Starting the game as they had finished on Wednesday - with no confidence, no cohesion and no defence - it was hardly a surprise to see West Ham attacking Newcastle in the opening period of the game. With Stephen Carr returning to the side in place of the suspended Taylor, Paul Huntingdon was moved in to his favoured centre-half position along side Peter Ramage.

It was Ramage though who looked the more jittery of the two, as West Ham sought to turn their bright start into goals. As it was they didn't have long to wait, with Carlton Cole volleying home from four yards out, the West Ham striker latching on to Calum Davenport's knock down from a corner.

With Ramage looking increasingly lost, it was no surprise to see Harewood turn him easily to get through on goal, and his calm finish gave West Ham a two-nil lead with just over twenty minutes gone.

Newcastle's injury crisis promptly worsened, with Ramage succumbing to a hamstring strain, and David Edgar coming on to replace him and line up alongside Huntingdon in defence. Thankfully, Edgar looked calm and composed on the ball, and it was no surprise to see Newcastle (finally) settle in to the game and begin to press forward.

Newcastle's eventual riposte came as Solano fed Milner on the right, and our right winger fired a low shot into the far corner. Perhaps reasonably, West Ham were incensed that the goal was able to stand, with the ball passing through the legs of the offside Scott Parker on its way towards the goal, with Uriah Rennie's unique interpretation of the laws of the game for once coming to our aid.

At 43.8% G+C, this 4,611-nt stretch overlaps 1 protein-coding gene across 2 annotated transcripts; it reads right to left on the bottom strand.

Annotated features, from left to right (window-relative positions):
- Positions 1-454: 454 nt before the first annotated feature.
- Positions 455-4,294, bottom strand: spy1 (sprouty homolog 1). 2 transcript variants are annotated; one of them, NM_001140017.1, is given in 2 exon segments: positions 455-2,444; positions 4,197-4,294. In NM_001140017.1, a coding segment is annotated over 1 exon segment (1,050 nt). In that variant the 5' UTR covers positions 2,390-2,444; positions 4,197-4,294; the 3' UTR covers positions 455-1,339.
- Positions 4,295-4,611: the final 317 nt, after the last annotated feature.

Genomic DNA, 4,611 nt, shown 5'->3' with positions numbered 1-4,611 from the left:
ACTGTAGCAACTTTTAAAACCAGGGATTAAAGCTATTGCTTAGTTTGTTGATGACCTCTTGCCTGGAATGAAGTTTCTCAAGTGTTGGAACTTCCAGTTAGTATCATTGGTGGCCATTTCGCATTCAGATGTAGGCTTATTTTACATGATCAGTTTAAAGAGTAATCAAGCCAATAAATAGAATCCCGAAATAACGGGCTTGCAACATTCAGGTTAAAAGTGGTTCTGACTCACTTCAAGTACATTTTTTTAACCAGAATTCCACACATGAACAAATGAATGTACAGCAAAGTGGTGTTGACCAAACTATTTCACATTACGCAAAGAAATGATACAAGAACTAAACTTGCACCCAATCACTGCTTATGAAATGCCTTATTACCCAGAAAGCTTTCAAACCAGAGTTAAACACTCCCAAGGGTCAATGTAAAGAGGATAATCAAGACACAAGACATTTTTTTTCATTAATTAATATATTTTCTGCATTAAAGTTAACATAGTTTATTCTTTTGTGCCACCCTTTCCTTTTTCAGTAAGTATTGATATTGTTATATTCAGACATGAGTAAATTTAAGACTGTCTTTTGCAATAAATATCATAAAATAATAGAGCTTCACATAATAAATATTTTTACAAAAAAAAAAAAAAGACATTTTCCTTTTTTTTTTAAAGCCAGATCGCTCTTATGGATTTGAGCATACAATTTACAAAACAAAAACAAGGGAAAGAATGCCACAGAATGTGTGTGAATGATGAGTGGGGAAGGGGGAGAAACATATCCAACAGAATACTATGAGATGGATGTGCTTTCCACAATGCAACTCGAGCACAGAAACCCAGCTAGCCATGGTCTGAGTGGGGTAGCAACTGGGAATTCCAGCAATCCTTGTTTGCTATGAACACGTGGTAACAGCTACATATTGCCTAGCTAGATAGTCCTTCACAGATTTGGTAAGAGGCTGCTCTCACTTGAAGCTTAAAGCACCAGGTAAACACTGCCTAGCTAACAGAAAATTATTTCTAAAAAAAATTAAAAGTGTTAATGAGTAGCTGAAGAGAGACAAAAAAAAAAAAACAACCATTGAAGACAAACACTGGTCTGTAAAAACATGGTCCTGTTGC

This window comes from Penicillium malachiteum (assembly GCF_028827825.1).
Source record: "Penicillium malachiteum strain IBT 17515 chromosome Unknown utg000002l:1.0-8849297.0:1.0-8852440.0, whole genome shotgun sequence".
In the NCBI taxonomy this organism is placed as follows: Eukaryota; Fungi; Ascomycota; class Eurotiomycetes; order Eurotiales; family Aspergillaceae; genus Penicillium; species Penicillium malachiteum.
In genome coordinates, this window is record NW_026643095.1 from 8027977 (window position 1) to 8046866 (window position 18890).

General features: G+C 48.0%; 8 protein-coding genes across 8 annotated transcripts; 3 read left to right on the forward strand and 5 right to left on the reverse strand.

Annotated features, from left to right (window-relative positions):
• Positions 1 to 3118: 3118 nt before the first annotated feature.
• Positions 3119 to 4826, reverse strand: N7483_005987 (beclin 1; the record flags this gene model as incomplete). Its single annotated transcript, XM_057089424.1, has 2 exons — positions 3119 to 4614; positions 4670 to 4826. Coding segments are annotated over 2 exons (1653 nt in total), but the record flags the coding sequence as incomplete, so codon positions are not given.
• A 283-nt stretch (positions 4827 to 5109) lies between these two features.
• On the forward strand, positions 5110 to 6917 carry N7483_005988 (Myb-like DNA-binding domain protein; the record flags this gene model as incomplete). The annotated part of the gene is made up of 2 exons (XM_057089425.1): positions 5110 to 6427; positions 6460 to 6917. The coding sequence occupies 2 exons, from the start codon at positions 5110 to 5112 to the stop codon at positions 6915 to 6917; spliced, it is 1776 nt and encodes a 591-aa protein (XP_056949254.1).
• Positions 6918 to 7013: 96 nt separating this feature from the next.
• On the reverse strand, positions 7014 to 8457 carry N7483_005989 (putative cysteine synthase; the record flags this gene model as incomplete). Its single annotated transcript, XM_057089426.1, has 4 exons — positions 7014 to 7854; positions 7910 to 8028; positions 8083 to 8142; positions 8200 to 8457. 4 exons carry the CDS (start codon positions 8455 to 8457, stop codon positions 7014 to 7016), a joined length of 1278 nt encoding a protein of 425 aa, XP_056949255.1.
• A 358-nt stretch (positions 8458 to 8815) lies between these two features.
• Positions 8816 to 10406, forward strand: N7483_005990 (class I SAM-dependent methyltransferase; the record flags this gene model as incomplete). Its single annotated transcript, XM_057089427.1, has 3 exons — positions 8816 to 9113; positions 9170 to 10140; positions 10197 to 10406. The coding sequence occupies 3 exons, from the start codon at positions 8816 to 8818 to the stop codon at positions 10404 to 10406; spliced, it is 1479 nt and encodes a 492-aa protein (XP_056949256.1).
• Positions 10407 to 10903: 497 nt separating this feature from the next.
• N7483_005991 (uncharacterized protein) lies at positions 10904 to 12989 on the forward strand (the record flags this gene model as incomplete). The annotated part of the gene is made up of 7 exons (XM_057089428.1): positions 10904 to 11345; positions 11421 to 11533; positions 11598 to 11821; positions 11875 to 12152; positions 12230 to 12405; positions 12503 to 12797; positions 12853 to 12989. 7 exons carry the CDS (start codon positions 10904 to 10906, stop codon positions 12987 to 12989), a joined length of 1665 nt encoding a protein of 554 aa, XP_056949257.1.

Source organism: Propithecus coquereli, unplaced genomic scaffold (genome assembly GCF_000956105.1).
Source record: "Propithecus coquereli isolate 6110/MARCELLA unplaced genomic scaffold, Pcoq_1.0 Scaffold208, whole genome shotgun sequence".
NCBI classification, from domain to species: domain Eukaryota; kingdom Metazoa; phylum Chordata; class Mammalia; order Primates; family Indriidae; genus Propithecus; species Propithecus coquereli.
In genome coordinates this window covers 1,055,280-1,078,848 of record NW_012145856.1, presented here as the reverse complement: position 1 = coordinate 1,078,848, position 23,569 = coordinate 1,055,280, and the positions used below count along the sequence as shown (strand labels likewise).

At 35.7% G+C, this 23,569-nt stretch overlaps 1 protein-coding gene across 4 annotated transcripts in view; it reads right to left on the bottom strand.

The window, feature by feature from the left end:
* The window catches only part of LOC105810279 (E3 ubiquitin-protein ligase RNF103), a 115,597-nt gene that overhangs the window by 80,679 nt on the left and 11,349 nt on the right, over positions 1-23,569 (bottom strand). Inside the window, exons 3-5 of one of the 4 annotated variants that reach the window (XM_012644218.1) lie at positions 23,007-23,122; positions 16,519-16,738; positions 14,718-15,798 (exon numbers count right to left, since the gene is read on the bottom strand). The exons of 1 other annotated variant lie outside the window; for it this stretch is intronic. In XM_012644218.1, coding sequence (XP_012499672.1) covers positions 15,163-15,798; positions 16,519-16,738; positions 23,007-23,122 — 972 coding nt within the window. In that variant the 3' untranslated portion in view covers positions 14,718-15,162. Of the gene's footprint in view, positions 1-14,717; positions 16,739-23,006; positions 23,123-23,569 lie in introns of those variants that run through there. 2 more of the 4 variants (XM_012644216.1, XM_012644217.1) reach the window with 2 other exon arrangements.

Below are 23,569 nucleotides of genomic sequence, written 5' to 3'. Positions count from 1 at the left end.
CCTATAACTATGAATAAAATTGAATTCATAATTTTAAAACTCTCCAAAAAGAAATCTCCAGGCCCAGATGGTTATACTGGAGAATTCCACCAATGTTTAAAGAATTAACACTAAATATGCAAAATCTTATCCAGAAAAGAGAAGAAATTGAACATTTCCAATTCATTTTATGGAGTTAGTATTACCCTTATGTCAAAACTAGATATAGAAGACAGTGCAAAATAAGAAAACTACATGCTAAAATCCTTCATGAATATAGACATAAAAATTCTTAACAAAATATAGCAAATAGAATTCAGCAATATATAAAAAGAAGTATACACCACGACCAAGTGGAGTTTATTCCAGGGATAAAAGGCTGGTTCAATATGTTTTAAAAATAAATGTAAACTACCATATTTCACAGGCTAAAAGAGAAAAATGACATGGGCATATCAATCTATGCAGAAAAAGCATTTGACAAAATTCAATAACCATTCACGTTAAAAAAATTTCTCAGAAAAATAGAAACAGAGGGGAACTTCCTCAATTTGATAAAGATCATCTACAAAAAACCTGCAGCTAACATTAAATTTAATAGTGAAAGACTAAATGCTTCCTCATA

Starting the second half as we had finished the first, and with West Ham looking nervous, Newcastle were able to force the error with Milner's free-kick being blocked in the West Ham box by Boa Morte's left arm. Solano, restored to penalty taking duties, sent the keeper the wrong way and tucking the ball in to the bottom left hand corner.

West Ham could still have taken all three points late on only for Rennie to rule out Davenport's header for a foul on Huntingdon, and Harewood to spurn a good chance when through on the Newcastle goal, with Harper to save well (having come on for Given, who picked up a groin strain in the second half).

Overall, the injury crisis has worsened, but it was heartening to see us recover from being two-nil down in light of the abject capitulation last Wednesday. That defeat means we now have a free weekend, which will hopefully allow a few more players to recover, and Roeder to focus his efforts on bringing in some new recruits.

Other reports: BBC, Guardian

Friday, January 19, 2007

Belgravia says no

The Belgravia Group have now confirmed that they are not intending to make a formal offer for Newcastle United, having failed to agree a price and transaction structure with the club.

In essence, it appears that the Halls and Shepherds wanted more cash, although I'm sure there were probably other issues as well. Interestingly, the BBC's report suggests that were another investor to come in with an offer then the Belgravia Group would be back. However, for the time being we're left with Fat Fred, with Polygon having also pulled the plug on any deal at the start of the month.

Hopefully, the resolution of this whole saga will allow the club to focus on the present, and with twelve days left in the January transfer window, look to bring in some fresh players to take the club forward.